The Chinese have long been present in Hoi An, and probably contributed much to its importance as a trading center. The traders came from various parts of China, and over time each community built its own clan houses as places where they could make contact with their own distant kinsmen.
The Cantonese congregation hall was founded in 1786. Like most of the halls, there is a central courtyard with a meeting area near the front entrance and a alter at the back.
The beauty of many of these halls is the details you can find here and there. Dragons abound, such as the one at right decorated with ceramic tiles and set in an ocean of its own. The Chinese who built these halls were seafaring traders, so they were very keen on appeasing the gods of the waters.
One of the larger halls is the one originally built by the Fujian congregation. There is a very large forecourt, which is modern, backed by the temple. Inside are many murals and statues depicting deities and figures from Fujian history.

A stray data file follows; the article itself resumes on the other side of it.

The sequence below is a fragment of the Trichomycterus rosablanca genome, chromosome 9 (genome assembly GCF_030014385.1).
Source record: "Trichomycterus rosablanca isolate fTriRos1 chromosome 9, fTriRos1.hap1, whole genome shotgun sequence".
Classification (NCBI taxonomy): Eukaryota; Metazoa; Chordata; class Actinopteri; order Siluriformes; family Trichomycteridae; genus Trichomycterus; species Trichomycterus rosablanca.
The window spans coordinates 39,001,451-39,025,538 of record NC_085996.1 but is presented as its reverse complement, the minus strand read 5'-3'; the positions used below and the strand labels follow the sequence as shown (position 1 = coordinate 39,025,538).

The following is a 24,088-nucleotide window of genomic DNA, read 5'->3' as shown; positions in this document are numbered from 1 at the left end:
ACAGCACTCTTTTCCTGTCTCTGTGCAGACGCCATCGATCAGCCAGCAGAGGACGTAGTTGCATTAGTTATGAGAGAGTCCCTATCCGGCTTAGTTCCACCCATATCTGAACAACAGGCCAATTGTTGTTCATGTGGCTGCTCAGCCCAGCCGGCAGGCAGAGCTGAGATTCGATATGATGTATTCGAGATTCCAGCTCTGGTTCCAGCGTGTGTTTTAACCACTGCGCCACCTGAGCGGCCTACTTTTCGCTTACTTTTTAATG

In a quiet side room of all the community buildings, you'll find small chapels to deceased community leaders, such as the one at right. Red tablets with gold lettering placed on the alters are miniature versions of the big stone steles the Nguyen emperors erected in their tombs.
A bit apart from the central area is the Chaozhou hall, also called the Trieu Chau or Teochiu - the same ethnic group to which many of Thailand's Chinese belong. This hall is a bit less impressive than the others, but still has some nice details. Although the exterior is a bit plain, inside you will find some fine wood carving and rich textures.
In addition to the dragons shown above, another common site in the assembly halls are the "miniature mountains." Craggy stones are set in tubs or pools, with small plants and bonsai trees growing on them. There's usually a mythical figurine or two as well. On one, which had a model of the great wall, I even found a lizard had taken up residence, or maybe I just stumbled on the set of a low budget monster movie.
In front of all temples, as well as many other buildings, you will find stone statues of the ferocious "lion dogs" guarding the gates. I was lucky to come across a real live example of these vicious beasts in one of the Chinese temples. Careful, he looks about to pounce!